reply to post by biosphere
I've heard about the large wolves here's a statement I found.
"Most recently, an unusually large wolf was said to be responsible for the deaths of 120 sheep over the course of one year in Montana. "
"... you might want to think twice before moving to rural areas of Idaho, western Montana and . ... Unlike real wolves who hunt in packs, Amarok
hunts alone. ..."
I received a message from faceintree this morning.
"Hi, Dear One - I will go back to the forum there and try to register, again. Thanks for your excellent work and making people aware. Hope to see you
over there, soon. Last night I got a message that stated these wolves are reaching up to 250 Lbs. That's an estimate from someone who hunts and can
judge the size. So, they must be releasing the ancient wolf species, Amarok - which is a giant wolf that used to roam America. See you at the forum.
I Live not too far from yellowstone national park and there has been a lot of debate about killing wolves. and many have been killed aliong the
I know that if bison step foot outside of the park, they are fair game and there's a cooler full of bison meat at the foodbank to prove it! But as
for the wolves, they attack livestock and there is concern for the elk herds. Where I live though, we've had bears and mountain lions just a few
miles from my house so we always carry bear spray when we go up the canyon.
"Thursday, February 17, 2011
Montana Governor Schweitzer Says "Shoot Wolves!" "
"Dear Secretary Salazar:
I write to you today regarding wolf management in Montana.
While almost everyone acknowledges that the Northern Rocky Mountain gray wolf population is fully recovered, as the Governor of Montana I am
profoundly frustrated by the lack of any actual results that recognize Montana’s rights and responsibilities to manage its wildlife. Montana has for
years done everything that has been asked: adopting a model wolf management plan; enacting enabling legislation; and adopting the necessary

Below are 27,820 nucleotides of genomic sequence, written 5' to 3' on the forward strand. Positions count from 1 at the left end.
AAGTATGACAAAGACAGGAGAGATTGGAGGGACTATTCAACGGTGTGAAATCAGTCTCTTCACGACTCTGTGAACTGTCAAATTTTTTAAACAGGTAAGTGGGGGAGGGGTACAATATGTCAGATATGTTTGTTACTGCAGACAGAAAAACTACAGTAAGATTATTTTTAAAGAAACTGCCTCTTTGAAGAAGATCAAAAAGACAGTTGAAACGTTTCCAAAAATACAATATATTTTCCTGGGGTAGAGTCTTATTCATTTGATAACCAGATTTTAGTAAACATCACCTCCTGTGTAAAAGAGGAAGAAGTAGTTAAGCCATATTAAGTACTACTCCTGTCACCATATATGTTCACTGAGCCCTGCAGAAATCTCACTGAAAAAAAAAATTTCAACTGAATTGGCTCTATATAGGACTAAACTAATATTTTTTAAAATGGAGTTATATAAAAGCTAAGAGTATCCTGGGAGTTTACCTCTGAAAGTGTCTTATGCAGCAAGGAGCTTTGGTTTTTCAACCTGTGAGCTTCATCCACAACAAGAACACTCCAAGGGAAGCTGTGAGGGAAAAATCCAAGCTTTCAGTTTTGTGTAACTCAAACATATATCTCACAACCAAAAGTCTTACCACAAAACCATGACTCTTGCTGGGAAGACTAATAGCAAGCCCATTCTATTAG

implementing rules. Our exemplary efforts have been ignored. I cannot continue to ignore the crying need for workable wolf management while Montana
waits, and waits, and waits. Therefore, I am now going to take additional necessary steps to protect the interests of Montana’s livestock producers
and hunters to the extent that I can within my authorities as governor.
First, for Montana’s northwest endangered wolves (north of Interstate 90), any livestock producers who kill or harass a wolf attacking their
livestock will not be prosecuted by Montana game wardens. Montana Department of Fish, Wildlife, and Parks (FWP) wardens will be directed to exercise
their prosecutorial discretion by not investigating or citing anyone protecting their livestock.
Further, I am directing FWP to respond to any livestock depredation by removing whole packs that kill livestock, wherever this may occur.
Still further, to protect the elk herds in Montana’s Bitterroot Valley that have been most adversely affected by wolf predation, I am directing FWP,
to the extent allowed by the Endangered Species Act, to cull these wolves by whole-pack removal to enable elk herds to recover.
At this point, I can do nothing less and still maintain my commitment as Governor to uphold the rights of our citizens to protect their property and
to continue to enjoy Montana’s cherished wildlife heritage and traditions.